Both Pierce Brosnan And Daniel Craig Are Ready For A Female 007
Not for many a year have there been as many rumours as those surrounding the next James Bond instalment.
Daniel Craig originally wanted no part in it, and for a while there neither did any directors. As fans incessantly offered up their pick for who should play the titular role, the rumour-mill gathered momentum, with Idris Elba and Game of Thrones alum Richard Madden short-listed.
As the saying goes, you never fully appreciate something until it's gone. And perhaps it was the prospect of losing the role to another actor that saw Craig jump onboard. With a director also confirmed, Bond's next adventure is nearing production, with a newly announced release date of April 8, 2020.
But for a while there, talk on social media argued that a woman should play the MI6 agent next. Even Elba himself said in an interview with Variety back in 2018, a future Bond "could be a woman – could be a black woman, could be a white woman. Do something different with it. Why not?"
Now, Daniel Craig himself has thrown his rather weighty opinion behind the cause. Speaking to The Mirror, the 46-year-old actor said he thinks it's time for the role to offered out to a broader range of people, saying: "I think that everybody should be considered. Also for women and for African-Americans, there should be great parts anyway, across the board." He backed this up soon after in an interview with a morning TV show in the UK, saying "I cannot see any reason why ultimately, a woman, a lady, a girl, cannot play the James Bond character."
Now, another Bond alum has entered the debate. In a recent interview with The Hollywood Reporter, Brosnan reflected on his time playing the highly coveted role of Bond, James Bond. But rather than sit woefully lingering on the glory days of yester-year, Brosnan was quick to look ahead to the future with an excitable energy. “I think we’ve watched the guys do it for the last 40 years, get out of the way, guys, and put a woman up there,” he said in the interview. “I think it would be exhilarating, it would be exciting.”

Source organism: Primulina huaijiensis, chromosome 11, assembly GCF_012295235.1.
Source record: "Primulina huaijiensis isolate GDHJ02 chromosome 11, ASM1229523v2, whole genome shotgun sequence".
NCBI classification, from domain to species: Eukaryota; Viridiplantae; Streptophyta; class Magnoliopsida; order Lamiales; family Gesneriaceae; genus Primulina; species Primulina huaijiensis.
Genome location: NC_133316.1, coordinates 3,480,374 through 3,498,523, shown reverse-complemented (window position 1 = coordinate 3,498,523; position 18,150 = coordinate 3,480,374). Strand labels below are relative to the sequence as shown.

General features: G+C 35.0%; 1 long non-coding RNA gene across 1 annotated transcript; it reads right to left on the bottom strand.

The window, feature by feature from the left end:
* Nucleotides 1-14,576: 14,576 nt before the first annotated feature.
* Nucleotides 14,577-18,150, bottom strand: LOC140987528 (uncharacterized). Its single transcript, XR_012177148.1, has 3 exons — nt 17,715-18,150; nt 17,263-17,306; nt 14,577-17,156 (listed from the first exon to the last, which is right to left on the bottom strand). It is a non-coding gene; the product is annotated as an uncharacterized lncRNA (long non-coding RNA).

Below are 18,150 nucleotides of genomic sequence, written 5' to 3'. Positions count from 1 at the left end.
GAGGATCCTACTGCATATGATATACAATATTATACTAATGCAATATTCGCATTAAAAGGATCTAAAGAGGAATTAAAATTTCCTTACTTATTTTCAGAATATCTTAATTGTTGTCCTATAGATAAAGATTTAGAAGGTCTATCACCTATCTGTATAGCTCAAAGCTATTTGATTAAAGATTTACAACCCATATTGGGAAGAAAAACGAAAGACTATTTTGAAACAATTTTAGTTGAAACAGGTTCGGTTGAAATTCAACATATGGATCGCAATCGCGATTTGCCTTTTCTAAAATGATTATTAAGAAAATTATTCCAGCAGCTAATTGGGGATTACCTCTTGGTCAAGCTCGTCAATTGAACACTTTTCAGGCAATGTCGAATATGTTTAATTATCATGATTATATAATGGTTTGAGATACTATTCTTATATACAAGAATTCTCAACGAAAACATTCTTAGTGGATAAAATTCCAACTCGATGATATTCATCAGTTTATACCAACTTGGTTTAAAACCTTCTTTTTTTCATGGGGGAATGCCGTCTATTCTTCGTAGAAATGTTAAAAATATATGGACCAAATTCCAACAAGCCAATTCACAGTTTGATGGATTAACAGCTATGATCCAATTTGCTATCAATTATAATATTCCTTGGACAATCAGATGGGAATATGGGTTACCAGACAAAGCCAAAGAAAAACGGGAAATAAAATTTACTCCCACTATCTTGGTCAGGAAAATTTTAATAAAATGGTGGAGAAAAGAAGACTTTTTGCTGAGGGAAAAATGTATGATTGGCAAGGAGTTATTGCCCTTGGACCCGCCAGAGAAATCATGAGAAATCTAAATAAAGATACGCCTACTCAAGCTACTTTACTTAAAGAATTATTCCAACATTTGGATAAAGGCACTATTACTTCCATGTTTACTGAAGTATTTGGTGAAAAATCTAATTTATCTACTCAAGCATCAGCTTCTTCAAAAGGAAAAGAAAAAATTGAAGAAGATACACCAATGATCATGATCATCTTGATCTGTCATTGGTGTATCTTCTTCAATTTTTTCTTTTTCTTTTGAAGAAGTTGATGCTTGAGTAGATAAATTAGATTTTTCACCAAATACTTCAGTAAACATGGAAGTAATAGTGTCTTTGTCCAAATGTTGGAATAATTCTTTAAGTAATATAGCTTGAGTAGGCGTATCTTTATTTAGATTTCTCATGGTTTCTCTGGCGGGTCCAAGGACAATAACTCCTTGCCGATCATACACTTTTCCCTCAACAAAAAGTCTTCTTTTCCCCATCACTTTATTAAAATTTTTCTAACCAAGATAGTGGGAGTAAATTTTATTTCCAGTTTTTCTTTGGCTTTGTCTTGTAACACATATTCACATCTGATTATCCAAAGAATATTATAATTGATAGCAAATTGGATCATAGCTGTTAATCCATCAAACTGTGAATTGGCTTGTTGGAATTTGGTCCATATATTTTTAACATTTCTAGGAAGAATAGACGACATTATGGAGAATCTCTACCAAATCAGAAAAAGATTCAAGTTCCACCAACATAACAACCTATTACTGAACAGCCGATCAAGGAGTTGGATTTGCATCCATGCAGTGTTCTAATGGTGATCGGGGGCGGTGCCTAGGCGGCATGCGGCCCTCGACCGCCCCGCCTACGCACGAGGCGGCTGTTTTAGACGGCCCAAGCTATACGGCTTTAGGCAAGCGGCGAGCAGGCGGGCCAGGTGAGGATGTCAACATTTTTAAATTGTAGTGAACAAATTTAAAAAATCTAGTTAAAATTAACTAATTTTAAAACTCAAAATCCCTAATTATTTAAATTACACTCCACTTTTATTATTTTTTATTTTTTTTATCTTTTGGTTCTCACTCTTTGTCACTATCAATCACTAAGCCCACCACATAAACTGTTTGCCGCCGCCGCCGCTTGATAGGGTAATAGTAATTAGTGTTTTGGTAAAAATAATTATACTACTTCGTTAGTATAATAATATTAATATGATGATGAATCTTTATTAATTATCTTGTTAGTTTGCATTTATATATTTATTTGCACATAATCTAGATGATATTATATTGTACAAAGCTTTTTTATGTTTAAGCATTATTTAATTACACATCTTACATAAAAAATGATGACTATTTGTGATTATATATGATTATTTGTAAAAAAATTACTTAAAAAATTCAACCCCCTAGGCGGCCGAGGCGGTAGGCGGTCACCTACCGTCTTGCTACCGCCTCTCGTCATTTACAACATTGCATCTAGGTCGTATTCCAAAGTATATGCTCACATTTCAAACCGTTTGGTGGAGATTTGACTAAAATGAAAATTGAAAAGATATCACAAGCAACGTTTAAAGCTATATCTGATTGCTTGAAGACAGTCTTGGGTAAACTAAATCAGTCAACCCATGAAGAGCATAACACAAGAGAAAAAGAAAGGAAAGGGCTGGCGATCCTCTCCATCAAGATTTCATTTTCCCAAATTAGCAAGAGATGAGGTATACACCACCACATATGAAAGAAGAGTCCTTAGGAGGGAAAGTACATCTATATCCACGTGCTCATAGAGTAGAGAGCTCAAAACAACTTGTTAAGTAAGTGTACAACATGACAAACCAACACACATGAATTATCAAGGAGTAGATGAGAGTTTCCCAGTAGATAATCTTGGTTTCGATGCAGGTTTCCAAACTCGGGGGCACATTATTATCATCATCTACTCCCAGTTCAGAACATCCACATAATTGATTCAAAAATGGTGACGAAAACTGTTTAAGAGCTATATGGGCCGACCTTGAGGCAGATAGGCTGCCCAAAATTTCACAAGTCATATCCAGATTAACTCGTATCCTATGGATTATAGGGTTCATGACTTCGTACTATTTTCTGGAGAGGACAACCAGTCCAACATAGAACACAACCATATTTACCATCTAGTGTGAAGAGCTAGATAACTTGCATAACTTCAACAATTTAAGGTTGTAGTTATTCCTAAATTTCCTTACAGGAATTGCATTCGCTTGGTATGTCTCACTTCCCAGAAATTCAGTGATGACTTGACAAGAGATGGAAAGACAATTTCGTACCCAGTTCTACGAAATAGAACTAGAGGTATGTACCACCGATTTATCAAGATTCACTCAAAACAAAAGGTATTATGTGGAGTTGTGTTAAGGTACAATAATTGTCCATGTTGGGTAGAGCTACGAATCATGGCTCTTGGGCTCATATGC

Brosnan was known for playing Bond with a steely coolness. But at 66-years-old, the Irish actor now recognises that the franchise and its titular character need to reflect on how the times have changed. With the #MeToo Movement and numerous campaigns for female equality, it comes as no surprise that the treatment Bond subjects to the women he often encounters, isn’t exactly what you would see as a redeemable quality.
As Brosnan told the publication, “The #MeToo Movement has been relevant and significant and well needed in our society, so they’ll have to address that.”
Actresses have been quick to throw their figurative hat in the metaphorical ring. Emilia Clarke came forward, as did Priyanka Chopra, Gillian Anderson and Elizabeth Banks who were all too willing to take on a gender-swapped version of the role.
The argument against? A few prominent women in the Bond universe have some opinions against a female bond that may prove surprising. While speaking on a press tour for Disney's Dumbo in Hollywood, French actress Eva Green was adamant that Bond should remain a man.
The actress, who played Vesper Lynd, the Bond girl who broke the British super-spy's heart in 2006's Casino Royale, explained to Vanity Fair: "I'm for women, but I really think James Bond should remain a man. It doesn't make sense for him to be a woman," said Green.
"Women can play different types of characters, be in action movies and be superheroes, but James Bond should always be a man and not be Jane Bond. There is history with the character that should continue. He should not be played by a woman."
Green is not the first woman to argue against the idea of a female 007. Daniel Craig's own wife, Rachel Weisz, said in 2018 that she would not want to see a female Bond as the original author Ian Fleming "devoted an awful lot of time to writing this particular character, who is particularly male and relates in a particular way to women."
Instead, Weisz proposed, "Why not create your own story rather than jumping onto the shoulders and being compared to all those other male predecessors?"
She added, "Women are really fascinating and interesting, and should get their own stories."
It makes sense, particularly when you consider Hollywood's desire to reboot a number of franchises and popular series with a female cast. While some are quick to applaud the reflection of more women on screen, it can't help but be said that the industry seems to be profiteering from contemporary feminist ideals, and are simply paying lip service to feminism by featuring more women rather than developing original stories with female leads.
Despite her stance on Bond, Green is proud to have helped change the narrative of female characters in the franchise, moving them from sexy damsels in distress to smart, assertive and powerful figures.
"I love the fact that the Bond girls have evolved," said Green. "I originally had reservations about being a Bond girl. I didn't want to be a bimbo. The women are now perceived differently. They are intelligent and sassy and fascinating. I loved playing Vesper. She's the only one to get to Bond's heart and has a big impact on his life."
For Bond producer Barbara Broccoli, there is no argument as to what gender the next Bond should be. Rather, the decision is simple: "Bond is male," she said in an interview last year. "He's a male character. He was written male and I think he'll probably stay as a male."
To that extent, it remains anyone's guess as to who will replace Craig in the future. Place your bets.